Patrick Mackay, a cold-blooded psychopath who gave himself the nickname of the Devil's Disciple is a serial killer with multiple victims in the 1970s. He has been behind bars for 47 years, UK's longest-serving prisoner, but could be set free next month.

In 1975, Mackay was jailed for a minimum of 20 years for three murders. He butchered two elderly women in London and stabbed and bludgeoned Kent vicar Father Anthony Crean to death with an axe. The vicar's murder was committed after Mackay used water torture on him in a bath for an hour.

The serial killer initially confessed to eight other murders, including a 17-year-old au pair who he stabbed and threw off a train but he later withdrew his admission. These admissions remain on file with the police.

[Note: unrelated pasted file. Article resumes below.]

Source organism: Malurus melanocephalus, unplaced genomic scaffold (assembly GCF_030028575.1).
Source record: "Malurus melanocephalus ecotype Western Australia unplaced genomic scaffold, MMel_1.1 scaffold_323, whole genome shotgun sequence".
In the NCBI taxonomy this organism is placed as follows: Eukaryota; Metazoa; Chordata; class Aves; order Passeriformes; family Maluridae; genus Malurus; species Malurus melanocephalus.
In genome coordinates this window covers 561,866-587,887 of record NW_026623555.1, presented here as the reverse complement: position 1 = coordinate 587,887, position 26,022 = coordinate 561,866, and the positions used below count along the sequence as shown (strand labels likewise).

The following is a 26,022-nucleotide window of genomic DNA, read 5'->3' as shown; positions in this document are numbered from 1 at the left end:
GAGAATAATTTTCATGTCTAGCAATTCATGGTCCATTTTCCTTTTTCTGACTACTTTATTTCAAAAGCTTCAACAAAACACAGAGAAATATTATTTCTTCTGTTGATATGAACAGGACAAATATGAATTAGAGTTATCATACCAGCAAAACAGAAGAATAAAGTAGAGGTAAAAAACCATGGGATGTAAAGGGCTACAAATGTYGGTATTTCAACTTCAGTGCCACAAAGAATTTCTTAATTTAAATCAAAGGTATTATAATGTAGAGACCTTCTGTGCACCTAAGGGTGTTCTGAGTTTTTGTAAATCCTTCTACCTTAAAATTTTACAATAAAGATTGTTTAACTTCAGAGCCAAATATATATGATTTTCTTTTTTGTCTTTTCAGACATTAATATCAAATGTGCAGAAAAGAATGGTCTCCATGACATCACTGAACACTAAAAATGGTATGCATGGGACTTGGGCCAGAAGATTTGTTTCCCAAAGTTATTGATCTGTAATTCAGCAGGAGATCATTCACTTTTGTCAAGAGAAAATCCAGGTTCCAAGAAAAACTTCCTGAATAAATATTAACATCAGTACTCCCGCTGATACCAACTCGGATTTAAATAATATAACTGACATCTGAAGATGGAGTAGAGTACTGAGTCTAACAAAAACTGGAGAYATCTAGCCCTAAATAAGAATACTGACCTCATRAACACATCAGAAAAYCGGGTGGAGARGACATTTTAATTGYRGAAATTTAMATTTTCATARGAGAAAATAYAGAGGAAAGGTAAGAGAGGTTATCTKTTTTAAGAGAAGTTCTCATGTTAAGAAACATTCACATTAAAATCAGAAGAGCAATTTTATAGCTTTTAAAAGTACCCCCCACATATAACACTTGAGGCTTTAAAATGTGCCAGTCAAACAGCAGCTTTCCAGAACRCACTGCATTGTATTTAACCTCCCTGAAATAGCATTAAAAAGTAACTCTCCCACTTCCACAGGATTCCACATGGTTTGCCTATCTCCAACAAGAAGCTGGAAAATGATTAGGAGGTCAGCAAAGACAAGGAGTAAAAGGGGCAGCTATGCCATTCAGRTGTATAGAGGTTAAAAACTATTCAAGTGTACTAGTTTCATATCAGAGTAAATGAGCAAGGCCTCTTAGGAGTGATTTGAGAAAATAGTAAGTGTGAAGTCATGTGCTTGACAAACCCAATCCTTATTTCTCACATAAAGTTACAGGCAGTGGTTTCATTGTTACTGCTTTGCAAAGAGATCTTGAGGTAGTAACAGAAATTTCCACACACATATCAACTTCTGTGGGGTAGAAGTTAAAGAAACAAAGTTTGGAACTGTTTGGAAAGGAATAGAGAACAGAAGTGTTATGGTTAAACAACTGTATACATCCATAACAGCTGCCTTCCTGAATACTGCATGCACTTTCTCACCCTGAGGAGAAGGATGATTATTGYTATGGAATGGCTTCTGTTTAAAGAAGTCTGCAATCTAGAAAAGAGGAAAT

As the serial killer's potential release draws near, MP Gareth Johnson believes that the public has forgotten this killer and will help Mackay be released back into the world. He said: "The public aren't aware of Patrick Mackay and they should be, they really should be."

The Sun obtained an excerpt of Mackay's 60-page confession. The killer said: "I was classified as a psychopath but without mania. I have always believed I have not just the problem of being a psychopath on its own but with psychopathic mania. I believe no one can judge one's mind better than oneself, since the mind is such a complex machine."

Patrick Mackay has since changed his name to David Groves and in November, a planned parole board hearing saw the board ordering new reports from psychiatrists, jail staff and probation officers, much to the "fury" of the convicted killer.

Crime historian Nell Darby remarked: "He's had 40-odd years to be rehabilitated and we don't know whether that's going to have worked unless he is freed. It is like a game of Russian roulette. If you keep him locked up, you're never going to know."

Kevin Ware Jr.
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